The famous Italian chef is in Delhi and hosting a special pop-up dinner at Le Cirque at The Leela Palace New Delhi on April 21 and 22 in collaboration with Culinary Culture
Quick, how much are you willing to pay for a six-course meal? How about Rs 55,555 (plus taxes)? But then if the meal is cooked by world-renowned Italian chef Massimo Bottura, whose three-Michelin Star restaurant Osteria Francescana in Modena, Italy has been rated the number one restaurant in the world twice and even Michele and Barack Obama had to request for a table, (there is an over six-month waiting period), it’s not about the money but the experience.
Bottura is in Delhi and hosting a special pop-up dinner at Le Cirque at The Leela Palace New Delhi on April 21 and 22 in collaboration with Culinary Culture. Only sixty guests on each night are getting to taste his food, which has some of his signature dishes such as ‘‘Oops I Dropped the Lemon Tart’, ‘The Crunchy Part of the Lasagne’ and ‘Psychedelic Cod Not Flame Grilled’ amongst others. ‘Oops I Dropped the Lemon Tart’, the result of a chef dropping the lemon tart, and which was then converted into a dessert, is a story of how a back-of-the-house disaster became a front-of-the-house legend.
“Cooking is an act of love,” said Bottura and for him it’s important that his guests experience emotion when they try his food. “If you leave my restaurant after experiencing an emotion, it will stay with you forever. If it’s just good food, it doesn’t mean anything.”
His restaurant in Italy only serves 12 guests a day, so a meal for 60 means the team has had to prep more. But Bottura is excited about cooking in Delhi, his second stint in India (he came to Mumbai last year for a pop-up at St Regis). “The menu that I have brought here reflects a lot of what we are doing and where we are right now. It’s moving from some super classic dishes at the Osteria to plates that were voted Plate of the Year in the last 3-4 years.”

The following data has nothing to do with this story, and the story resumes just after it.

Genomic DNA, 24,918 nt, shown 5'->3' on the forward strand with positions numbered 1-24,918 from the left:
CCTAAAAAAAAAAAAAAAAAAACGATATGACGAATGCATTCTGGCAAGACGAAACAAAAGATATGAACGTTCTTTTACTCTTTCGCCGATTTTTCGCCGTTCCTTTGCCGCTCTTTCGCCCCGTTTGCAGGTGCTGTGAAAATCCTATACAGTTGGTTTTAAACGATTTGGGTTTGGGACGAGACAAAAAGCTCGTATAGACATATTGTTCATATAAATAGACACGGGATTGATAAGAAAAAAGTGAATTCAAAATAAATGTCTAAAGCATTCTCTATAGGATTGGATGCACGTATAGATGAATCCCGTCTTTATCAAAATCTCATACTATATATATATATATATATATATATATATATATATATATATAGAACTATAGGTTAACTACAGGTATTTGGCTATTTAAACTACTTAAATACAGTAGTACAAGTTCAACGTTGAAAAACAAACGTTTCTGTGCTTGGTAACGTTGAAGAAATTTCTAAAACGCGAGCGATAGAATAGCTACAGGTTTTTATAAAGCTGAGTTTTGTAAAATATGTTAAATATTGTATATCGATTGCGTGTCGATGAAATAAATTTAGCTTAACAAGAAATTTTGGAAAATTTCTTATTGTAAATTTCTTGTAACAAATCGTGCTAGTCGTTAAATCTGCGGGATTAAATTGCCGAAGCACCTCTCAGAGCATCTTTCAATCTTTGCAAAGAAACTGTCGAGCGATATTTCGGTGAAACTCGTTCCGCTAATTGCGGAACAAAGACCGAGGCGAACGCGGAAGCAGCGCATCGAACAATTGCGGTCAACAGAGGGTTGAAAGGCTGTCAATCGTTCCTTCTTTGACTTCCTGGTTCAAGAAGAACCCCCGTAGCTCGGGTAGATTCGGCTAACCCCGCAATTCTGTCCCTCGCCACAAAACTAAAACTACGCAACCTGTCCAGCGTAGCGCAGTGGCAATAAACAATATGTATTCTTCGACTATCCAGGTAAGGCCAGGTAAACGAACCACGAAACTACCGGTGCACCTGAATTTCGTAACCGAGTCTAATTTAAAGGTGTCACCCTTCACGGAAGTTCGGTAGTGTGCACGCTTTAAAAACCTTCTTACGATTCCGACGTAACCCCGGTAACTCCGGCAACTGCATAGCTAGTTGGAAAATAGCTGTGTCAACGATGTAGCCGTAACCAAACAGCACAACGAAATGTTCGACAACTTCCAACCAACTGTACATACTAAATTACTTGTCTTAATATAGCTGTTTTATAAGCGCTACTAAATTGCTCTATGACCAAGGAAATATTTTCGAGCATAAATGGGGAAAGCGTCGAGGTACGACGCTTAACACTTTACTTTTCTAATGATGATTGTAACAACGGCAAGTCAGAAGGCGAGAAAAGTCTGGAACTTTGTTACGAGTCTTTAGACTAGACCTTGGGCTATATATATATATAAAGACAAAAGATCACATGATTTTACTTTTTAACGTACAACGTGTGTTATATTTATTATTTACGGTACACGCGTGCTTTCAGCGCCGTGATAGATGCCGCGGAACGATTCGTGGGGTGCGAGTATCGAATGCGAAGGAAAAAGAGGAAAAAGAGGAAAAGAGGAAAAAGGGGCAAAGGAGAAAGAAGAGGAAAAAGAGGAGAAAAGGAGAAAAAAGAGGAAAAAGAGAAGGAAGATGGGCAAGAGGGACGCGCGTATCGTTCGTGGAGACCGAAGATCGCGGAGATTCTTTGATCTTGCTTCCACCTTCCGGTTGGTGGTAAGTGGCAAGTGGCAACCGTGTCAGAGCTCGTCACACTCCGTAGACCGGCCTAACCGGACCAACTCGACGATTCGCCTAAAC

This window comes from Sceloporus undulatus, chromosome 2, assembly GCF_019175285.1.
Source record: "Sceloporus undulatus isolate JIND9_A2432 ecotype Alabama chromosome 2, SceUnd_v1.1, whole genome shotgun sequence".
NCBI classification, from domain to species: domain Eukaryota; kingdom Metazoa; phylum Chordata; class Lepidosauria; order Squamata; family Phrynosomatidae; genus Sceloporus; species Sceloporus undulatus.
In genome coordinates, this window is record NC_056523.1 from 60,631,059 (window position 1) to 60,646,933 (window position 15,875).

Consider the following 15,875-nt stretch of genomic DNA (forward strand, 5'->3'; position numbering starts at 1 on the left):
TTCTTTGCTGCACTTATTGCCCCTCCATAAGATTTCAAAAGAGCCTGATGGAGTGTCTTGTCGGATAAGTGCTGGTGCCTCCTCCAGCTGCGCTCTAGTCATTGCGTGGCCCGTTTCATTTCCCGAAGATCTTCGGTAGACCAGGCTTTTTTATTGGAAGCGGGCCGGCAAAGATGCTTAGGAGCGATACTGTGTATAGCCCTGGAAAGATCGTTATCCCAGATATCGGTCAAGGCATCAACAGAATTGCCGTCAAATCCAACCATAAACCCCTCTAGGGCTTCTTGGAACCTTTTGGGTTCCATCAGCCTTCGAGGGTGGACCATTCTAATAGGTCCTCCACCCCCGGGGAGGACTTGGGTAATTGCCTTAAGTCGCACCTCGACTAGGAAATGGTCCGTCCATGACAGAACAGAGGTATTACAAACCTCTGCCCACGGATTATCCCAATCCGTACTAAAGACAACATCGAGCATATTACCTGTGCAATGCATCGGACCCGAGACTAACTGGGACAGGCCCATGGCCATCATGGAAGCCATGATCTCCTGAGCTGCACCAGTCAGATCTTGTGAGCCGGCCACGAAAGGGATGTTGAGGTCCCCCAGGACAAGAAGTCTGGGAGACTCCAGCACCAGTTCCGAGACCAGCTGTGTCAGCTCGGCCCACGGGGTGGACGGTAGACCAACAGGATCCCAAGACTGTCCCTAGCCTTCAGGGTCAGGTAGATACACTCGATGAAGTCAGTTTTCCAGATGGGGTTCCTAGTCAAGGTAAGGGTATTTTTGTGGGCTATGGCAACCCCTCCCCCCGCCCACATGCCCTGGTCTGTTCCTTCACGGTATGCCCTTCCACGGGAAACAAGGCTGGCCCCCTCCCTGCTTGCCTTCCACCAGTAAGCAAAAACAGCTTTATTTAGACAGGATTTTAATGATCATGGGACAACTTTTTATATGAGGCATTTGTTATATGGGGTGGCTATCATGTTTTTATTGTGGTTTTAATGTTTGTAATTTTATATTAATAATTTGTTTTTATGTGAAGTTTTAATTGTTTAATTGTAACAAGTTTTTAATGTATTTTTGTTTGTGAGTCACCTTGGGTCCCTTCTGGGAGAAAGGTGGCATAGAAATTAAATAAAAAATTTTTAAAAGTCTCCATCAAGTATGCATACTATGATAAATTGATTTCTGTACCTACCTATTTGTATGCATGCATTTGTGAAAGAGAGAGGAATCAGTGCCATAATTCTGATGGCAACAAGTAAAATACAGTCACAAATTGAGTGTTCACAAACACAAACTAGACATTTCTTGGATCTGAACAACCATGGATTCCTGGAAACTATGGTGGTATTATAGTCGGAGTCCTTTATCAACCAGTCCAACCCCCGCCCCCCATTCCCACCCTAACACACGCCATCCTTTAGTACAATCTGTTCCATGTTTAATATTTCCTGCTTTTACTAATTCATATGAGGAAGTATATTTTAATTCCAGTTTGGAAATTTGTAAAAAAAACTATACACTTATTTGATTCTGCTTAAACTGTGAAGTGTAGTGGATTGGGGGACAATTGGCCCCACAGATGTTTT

Bottura said that today he likes to think of his experience in the kitchen as two separate parts – before the pandemic and after the pandemic. “After the pandemic, we realised that we could cook even better. Our concepts are even deeper. Because we had time, time that we did not have earlier. Time to think.”
One of the first menus post-pandemic was all about the historical dishes of Italy from the 1950s to the 1990s. “One of those was a classic veal medallion wrapped up in smoked bacon with butter and a fennel salad with a veal sauce. And I did that with an eggplant. The whole plate was vegan. So a dish can be adapted for vegetarian guests.”
Osteria Francescana also has a vegetarian menu and Bottura said they receive a lot of accolades from vegetarians.
For the Delhi pop-up, most of the ingredients are imported with Bottura’s team bringing most things with them as replicating his dishes with local ingredients will not be possible.
However, Bottura does use local ingredients at his restaurants in Tokyo, Seoul, Dubai etc. The menu is created keeping local ingredients in mind. For instance, he said the tomato in Japan is sweet and he couldn’t use it in a regular pasta so he serves one piece of pasta in a tomato sauce as a dessert at his Tokyo restaurant – Gucci Osteria da Massimo Bottura, a one Michelin Star restaurant. But essentials such as olive oil are Bottura’s in-house production. “I don’t trust anyone,” he said. “I create it the way I want it. Not too aggressive, not too mild.” Other ingredients such as balsamic vinegar and Parmigiano are also created in-house.
Bottura is at the top of his profession, he has seen it all, and fed some of the most famous people in the world, so what excites him today? “Everything,” he said. “Every day when I wake up I am excited,” he waves his hands as he says it. “Today I am so excited about the quality of the service of this hotel (The Leela Palace New Delhi). I have someone who can communicate to me that he cares about me. Wow! That’s the power of hospitality.”
Bottura says each one of us should wake up every morning and be prepared to experience everything. For him, no two days are alike as things are constantly evolving and that for him is exciting. “I always leave the door open for the unexpected,” he smiles.
(Published as first appeared on Business Today)
(Photo credit: Pixabay)